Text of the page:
TennesseeProductions from nearby Tennessee, however, seem happy to move to Texas in the wake of the Volunteer State’s pause in approving applications for its film incentive program.  Said “pause” stems from a damning report on the program’s management by the state’s comptroller.

MichiganFilm and TV workers in Michigan were surprised when governor Rick Snyder released his proposed budget for 2014 early this month.  Snyder’s budget proposes $25 million to fund the Wolverine State’s film incentive program, which is the same amount budgeted for 2013.  A legislative deal, however, increased that 2013 funding to $50 million – and many film and TV workers see Snyder’s new proposal as a step backwards.

North CarolinaLegislators in North Carolina are preparing to defend the Tar Heel State’s film incentive program in the coming General Assembly session against representatives who aren’t familiar with the benefits film and TV production bring to the state.

South CarolinaNeighboring South Carolina, however, hasn’t been blind to the benefits of North Carolina’s film incentives.  A pair of bills working their way through the Palmetto State’s legislature seek to boost South Carolina’s film incentive program so it can better compete with its northern neighbor’s.

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Video From The 2013 Oregon Film Annual Meeting Available Online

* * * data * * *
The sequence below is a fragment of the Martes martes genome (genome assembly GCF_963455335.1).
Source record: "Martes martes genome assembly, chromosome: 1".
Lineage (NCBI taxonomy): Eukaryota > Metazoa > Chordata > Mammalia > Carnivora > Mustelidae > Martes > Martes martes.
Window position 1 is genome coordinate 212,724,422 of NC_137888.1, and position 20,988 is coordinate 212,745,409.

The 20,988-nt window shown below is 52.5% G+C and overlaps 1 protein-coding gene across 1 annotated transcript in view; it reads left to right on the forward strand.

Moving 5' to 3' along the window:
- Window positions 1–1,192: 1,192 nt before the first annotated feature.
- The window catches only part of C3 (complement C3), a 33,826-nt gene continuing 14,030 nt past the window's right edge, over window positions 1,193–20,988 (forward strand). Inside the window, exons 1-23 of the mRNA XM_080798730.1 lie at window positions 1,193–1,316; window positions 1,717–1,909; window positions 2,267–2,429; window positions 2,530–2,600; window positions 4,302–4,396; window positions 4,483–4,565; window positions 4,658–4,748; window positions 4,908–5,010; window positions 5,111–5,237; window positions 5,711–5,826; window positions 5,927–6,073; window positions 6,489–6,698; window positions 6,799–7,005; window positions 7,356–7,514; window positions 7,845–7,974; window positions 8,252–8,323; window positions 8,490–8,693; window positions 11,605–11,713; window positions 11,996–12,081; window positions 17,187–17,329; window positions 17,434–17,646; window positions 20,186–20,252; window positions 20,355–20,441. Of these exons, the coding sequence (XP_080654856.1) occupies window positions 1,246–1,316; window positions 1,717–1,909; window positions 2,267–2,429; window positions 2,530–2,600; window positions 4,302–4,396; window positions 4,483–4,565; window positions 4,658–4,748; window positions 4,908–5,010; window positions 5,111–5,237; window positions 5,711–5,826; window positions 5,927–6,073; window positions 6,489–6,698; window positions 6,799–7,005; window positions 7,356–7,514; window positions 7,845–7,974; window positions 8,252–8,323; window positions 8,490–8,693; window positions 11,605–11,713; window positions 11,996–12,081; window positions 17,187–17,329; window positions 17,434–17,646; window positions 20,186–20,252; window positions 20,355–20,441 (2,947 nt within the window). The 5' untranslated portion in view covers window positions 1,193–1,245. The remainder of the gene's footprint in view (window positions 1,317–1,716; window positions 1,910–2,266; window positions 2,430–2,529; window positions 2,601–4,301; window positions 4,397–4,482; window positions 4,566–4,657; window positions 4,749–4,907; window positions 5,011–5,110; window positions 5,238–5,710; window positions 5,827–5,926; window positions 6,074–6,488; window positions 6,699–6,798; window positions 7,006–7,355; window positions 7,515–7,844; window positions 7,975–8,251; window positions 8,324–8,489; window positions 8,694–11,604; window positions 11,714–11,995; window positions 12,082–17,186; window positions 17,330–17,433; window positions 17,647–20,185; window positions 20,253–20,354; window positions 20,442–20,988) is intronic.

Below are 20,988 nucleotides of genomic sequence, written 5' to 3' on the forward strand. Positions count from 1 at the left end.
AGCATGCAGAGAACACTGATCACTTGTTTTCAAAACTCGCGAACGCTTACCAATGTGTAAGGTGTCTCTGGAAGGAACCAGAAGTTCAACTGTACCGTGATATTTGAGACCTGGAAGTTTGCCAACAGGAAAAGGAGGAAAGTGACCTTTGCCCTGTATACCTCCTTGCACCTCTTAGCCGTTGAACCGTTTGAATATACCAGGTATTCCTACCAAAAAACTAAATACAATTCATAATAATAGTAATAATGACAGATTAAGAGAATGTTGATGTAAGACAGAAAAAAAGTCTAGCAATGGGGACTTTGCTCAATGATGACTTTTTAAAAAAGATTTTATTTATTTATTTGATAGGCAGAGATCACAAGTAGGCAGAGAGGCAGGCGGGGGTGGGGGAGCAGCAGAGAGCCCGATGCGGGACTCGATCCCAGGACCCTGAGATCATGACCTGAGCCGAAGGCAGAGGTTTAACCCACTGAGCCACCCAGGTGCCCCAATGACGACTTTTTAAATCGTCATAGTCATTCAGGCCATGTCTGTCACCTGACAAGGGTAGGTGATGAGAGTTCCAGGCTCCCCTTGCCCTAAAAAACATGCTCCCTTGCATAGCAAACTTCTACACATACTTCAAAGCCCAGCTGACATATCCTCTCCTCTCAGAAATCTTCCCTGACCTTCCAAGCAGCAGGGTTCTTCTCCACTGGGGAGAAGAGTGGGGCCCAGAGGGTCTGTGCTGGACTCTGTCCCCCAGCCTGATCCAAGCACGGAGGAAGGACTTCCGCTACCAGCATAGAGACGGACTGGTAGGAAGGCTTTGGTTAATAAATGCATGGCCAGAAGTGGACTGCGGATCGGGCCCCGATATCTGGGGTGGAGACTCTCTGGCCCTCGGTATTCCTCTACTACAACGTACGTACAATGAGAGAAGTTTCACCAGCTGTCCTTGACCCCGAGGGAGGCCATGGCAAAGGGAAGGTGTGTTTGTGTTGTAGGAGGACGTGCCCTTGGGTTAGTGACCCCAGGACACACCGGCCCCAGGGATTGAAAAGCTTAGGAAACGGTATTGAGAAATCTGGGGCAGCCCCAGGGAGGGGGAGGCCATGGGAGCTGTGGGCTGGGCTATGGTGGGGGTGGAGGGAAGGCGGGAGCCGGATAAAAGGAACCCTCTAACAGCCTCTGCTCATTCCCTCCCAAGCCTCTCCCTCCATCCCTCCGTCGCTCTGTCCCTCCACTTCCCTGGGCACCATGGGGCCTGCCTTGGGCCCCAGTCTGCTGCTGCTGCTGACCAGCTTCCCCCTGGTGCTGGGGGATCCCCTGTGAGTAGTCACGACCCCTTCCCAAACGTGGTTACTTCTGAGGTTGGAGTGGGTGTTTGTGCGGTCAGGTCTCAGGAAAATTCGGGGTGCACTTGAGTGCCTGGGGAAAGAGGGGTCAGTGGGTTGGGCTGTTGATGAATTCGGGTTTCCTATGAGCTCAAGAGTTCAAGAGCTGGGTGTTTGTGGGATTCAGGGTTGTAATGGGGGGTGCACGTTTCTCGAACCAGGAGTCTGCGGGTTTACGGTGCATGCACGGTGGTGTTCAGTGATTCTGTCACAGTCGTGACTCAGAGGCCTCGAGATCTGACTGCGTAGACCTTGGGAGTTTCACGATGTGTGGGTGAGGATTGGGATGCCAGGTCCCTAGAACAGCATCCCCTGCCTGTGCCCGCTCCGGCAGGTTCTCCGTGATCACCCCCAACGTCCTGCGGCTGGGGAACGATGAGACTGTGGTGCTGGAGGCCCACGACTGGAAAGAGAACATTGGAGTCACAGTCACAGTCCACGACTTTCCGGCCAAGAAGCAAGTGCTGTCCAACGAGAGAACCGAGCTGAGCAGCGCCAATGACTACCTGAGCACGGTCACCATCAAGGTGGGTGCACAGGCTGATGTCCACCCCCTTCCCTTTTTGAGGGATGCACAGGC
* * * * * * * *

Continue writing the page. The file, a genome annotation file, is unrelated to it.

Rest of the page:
Several people weren’t able to attend last Tuesday’s Oregon Film Annual Meeting in Portland (in fact, the Governor’s Office of Film and Television notes that over 100 were turned away because Portland State University’s Lincoln Hall was filled to capacity.)

Thankfully, the meeting was recorded and those who missed the event can now watch the proceedings through the popular sharing service Vimeo.

Oregon Governor’s Office of Film & Television’s Annual Meeting (Jan. 15, 2013) from Oregon Film on Vimeo.

As the film office’s OregonConfluence blog notes, several clips were played live on January 15th which Oregon Film doesn’t have permission to rebroadcast.  Viewers can certainly get a sense of the energy of the evening, however… as we’re sure you can see, it was quite a night!

Posted in Film Incentives, Government, Leverage, News, Oregonian Productions, Out-of-State Productions, Portlandia, State Of The Industry | Tagged , , , , , , , , , , , , , , , , , , , , , , , , | Leave a comment

Weekend Film Incentive News Wrap-Up

It’s the weekend, which means it’s time for our regular look at some of the news about film incentive programs around the country. Now, you know the focus of this site is Oregon’s film and TV industry, and its effect on the state’s economy. It’s important to keep an eye on trends nationwide, though. The film and TV industry is an interdependent organism; what happens around the country affects Oregon’s industry, and what happens in Oregon affects the rest of the country as well.

While each state’s incentive program is different, it’s important to see the “big picture” by keeping an eye on the choices other states have made – to learn from their successes and their mistakes.

So With That…

The United StatesEveryone’s attention was focused on the nation’s capitol as 2012 wound to a close and Congress debated solutions to the “fiscal cliff.”  One provision to come out of the final negotiation was the extension of a federal film incentive in place since 2004.

CaliforniaCalifornia is still struggling to combatwhat it terms “runaway production” – productions opting to shoot in locations outside the Golden State.  Though production overall in Los Angeles was up in 2012, competition from other states offering film incentives is still high.  Palm Springs, to the south of Los Angeles, has just launched its own city film incentive program in an effort to lure productions back to the area.